Each service used it own official designation system.
The USAF use a letter and number A20, P51 etc
While the RAF used a official name designation system Boston, Mustang, etc. ...
The US in the early part of the war started to use a official common "nickname" for there aircraft but the letter/number was the official designation
Anyone know what version was recovered? J or earlier?
BTW, I believe this is the only flying Hudson around
Will have some more salvage pics of the B-25 Mitchell later today
More here(B-25 Pics)
Cool. from the article it wasn't clear if the crash was recent. Obviously not.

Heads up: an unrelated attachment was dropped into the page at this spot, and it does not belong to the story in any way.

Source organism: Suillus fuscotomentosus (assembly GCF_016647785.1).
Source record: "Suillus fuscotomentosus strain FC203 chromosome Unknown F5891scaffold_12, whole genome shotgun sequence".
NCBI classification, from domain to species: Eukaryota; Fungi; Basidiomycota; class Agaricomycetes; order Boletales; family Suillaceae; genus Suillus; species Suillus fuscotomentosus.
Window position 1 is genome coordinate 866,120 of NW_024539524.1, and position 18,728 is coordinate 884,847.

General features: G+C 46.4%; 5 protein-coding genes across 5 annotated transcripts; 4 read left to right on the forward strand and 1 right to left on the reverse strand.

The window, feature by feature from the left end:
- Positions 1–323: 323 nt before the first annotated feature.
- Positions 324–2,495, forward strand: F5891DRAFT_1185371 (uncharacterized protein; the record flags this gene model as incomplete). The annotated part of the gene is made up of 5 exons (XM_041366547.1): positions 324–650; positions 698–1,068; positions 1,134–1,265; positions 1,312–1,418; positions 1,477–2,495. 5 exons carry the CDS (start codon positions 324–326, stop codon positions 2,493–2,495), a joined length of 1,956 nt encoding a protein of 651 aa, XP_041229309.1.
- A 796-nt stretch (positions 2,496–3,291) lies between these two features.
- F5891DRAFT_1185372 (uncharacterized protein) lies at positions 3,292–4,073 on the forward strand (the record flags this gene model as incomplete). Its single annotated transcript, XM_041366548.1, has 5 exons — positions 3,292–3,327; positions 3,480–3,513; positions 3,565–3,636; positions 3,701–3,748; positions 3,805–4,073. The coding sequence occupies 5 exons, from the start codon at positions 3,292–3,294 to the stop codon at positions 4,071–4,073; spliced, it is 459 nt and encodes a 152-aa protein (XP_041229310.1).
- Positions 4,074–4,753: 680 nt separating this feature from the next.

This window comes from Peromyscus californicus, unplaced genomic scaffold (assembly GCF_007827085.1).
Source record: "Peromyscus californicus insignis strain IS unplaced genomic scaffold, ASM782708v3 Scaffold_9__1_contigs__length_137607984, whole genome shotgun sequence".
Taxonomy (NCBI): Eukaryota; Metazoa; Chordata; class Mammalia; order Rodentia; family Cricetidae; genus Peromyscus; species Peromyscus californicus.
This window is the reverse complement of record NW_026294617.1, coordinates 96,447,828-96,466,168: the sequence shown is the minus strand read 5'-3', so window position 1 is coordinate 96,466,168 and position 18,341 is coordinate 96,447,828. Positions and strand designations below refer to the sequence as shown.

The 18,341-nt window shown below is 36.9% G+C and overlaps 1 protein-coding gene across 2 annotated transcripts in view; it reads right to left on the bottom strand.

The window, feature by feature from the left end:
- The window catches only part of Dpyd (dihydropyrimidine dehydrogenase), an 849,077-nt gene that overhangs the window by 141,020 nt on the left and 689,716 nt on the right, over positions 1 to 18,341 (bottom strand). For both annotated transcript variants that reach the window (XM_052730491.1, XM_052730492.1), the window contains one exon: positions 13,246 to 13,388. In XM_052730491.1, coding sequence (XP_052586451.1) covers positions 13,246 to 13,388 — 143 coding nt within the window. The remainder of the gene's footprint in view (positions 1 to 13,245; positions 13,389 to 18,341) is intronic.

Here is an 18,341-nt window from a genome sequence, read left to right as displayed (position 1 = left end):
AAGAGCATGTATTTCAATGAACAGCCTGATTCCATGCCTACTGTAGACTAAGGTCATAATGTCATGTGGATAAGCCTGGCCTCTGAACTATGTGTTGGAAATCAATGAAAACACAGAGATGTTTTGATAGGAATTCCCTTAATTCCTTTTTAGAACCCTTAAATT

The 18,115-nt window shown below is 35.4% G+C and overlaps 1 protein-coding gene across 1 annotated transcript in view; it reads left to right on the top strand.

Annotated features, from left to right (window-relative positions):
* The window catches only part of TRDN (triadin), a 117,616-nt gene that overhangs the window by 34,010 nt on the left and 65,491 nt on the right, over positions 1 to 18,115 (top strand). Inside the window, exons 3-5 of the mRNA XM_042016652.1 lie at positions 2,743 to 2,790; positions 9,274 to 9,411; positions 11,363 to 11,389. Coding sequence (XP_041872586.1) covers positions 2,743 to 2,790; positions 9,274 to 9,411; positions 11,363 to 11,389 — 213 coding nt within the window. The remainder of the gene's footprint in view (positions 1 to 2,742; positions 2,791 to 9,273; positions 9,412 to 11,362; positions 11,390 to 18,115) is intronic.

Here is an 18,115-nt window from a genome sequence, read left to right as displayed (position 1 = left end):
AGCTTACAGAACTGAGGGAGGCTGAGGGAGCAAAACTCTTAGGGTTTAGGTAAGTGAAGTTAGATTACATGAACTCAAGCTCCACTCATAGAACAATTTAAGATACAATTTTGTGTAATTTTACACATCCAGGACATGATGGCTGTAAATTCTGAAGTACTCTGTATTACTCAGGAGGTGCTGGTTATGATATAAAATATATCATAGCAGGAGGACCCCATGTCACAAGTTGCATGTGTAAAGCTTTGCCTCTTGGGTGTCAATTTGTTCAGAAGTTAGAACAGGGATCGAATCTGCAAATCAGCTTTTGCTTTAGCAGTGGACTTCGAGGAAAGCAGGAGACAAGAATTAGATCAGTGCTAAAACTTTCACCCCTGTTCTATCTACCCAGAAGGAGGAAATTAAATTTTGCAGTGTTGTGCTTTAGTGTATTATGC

It doesn't look like the model...........
Pic of guns being fired at night, HOOOAH
Obligatory nose art pic on a TB-25N
Last one for now, Gotta get to work :-)
Sorry don't have any "H" Model Pics, 75mm Howitzer model handy.
I'm pretty sure I saw a show about this while it was being searched for. Glad they got her up.
Looks like a Lockheed Electra (Howard Hughes round-the-world record holder?) trying to grow up using steroids.
All the right things are almost in the right places, but the bulges and bumps and lumps are slightly wrong.
Link here(Hudson )
The US Navy also flew a Lockhhed Electra derivative
This was developed into the PV-1 Ventura
Which was developed into the PV-2 Harpoon
The PV-2 was the end of that line but a new one was started with the P2V Neptune Patrol Bomber.
That's all for now folks, have a great day
A handy man special. A little paint, knock out some of those dings and she'll be good as new.